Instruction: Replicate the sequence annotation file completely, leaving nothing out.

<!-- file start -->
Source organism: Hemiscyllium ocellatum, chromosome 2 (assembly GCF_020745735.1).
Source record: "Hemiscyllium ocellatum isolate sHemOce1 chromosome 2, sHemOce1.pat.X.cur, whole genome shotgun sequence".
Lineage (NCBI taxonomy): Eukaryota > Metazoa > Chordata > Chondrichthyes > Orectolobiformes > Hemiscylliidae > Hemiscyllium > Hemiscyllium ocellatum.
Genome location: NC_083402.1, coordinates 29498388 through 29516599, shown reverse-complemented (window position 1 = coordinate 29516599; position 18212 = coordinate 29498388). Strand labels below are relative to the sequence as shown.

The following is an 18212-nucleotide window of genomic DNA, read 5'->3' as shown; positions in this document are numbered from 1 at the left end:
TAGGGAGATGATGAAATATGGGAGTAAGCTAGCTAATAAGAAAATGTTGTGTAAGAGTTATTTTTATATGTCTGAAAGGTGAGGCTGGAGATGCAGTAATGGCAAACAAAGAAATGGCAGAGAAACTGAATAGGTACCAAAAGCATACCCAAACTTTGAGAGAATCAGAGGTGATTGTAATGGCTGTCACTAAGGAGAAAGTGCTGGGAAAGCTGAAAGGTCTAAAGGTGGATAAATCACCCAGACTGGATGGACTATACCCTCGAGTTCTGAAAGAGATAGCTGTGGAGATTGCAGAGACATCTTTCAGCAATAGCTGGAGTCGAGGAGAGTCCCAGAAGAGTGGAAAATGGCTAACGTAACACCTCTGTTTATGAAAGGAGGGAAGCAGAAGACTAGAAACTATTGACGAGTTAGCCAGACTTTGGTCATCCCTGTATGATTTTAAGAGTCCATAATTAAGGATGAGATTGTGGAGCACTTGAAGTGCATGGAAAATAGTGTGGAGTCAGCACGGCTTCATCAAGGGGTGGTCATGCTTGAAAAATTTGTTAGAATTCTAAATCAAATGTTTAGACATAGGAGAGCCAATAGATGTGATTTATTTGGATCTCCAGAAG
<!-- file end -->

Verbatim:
Source organism: Hemiscyllium ocellatum, chromosome 2 (assembly GCF_020745735.1).
Source record: "Hemiscyllium ocellatum isolate sHemOce1 chromosome 2, sHemOce1.pat.X.cur, whole genome shotgun sequence".
Lineage (NCBI taxonomy): Eukaryota > Metazoa > Chordata > Chondrichthyes > Orectolobiformes > Hemiscylliidae > Hemiscyllium > Hemiscyllium ocellatum.
Genome location: NC_083402.1, coordinates 29498388 through 29516599, shown reverse-complemented (window position 1 = coordinate 29516599; position 18212 = coordinate 29498388). Strand labels below are relative to the sequence as shown.

The following is an 18212-nucleotide window of genomic DNA, read 5'->3' as shown; positions in this document are numbered from 1 at the left end:
TAGGGAGATGATGAAATATGGGAGTAAGCTAGCTAATAAGAAAATGTTGTGTAAGAGTTATTTTTATATGTCTGAAAGGTGAGGCTGGAGATGCAGTAATGGCAAACAAAGAAATGGCAGAGAAACTGAATAGGTACCAAAAGCATACCCAAACTTTGAGAGAATCAGAGGTGATTGTAATGGCTGTCACTAAGGAGAAAGTGCTGGGAAAGCTGAAAGGTCTAAAGGTGGATAAATCACCCAGACTGGATGGACTATACCCTCGAGTTCTGAAAGAGATAGCTGTGGAGATTGCAGAGACATCTTTCAGCAATAGCTGGAGTCGAGGAGAGTCCCAGAAGAGTGGAAAATGGCTAACGTAACACCTCTGTTTATGAAAGGAGGGAAGCAGAAGACTAGAAACTATTGACGAGTTAGCCAGACTTTGGTCATCCCTGTATGATTTTAAGAGTCCATAATTAAGGATGAGATTGTGGAGCACTTGAAGTGCATGGAAAATAGTGTGGAGTCAGCACGGCTTCATCAAGGGGTGGTCATGCTTGAAAAATTTGTTAGAATTCTAAATCAAATGTTTAGACATAGGAGAGCCAATAGATGTGATTTATTTGGATCTCCAGAAG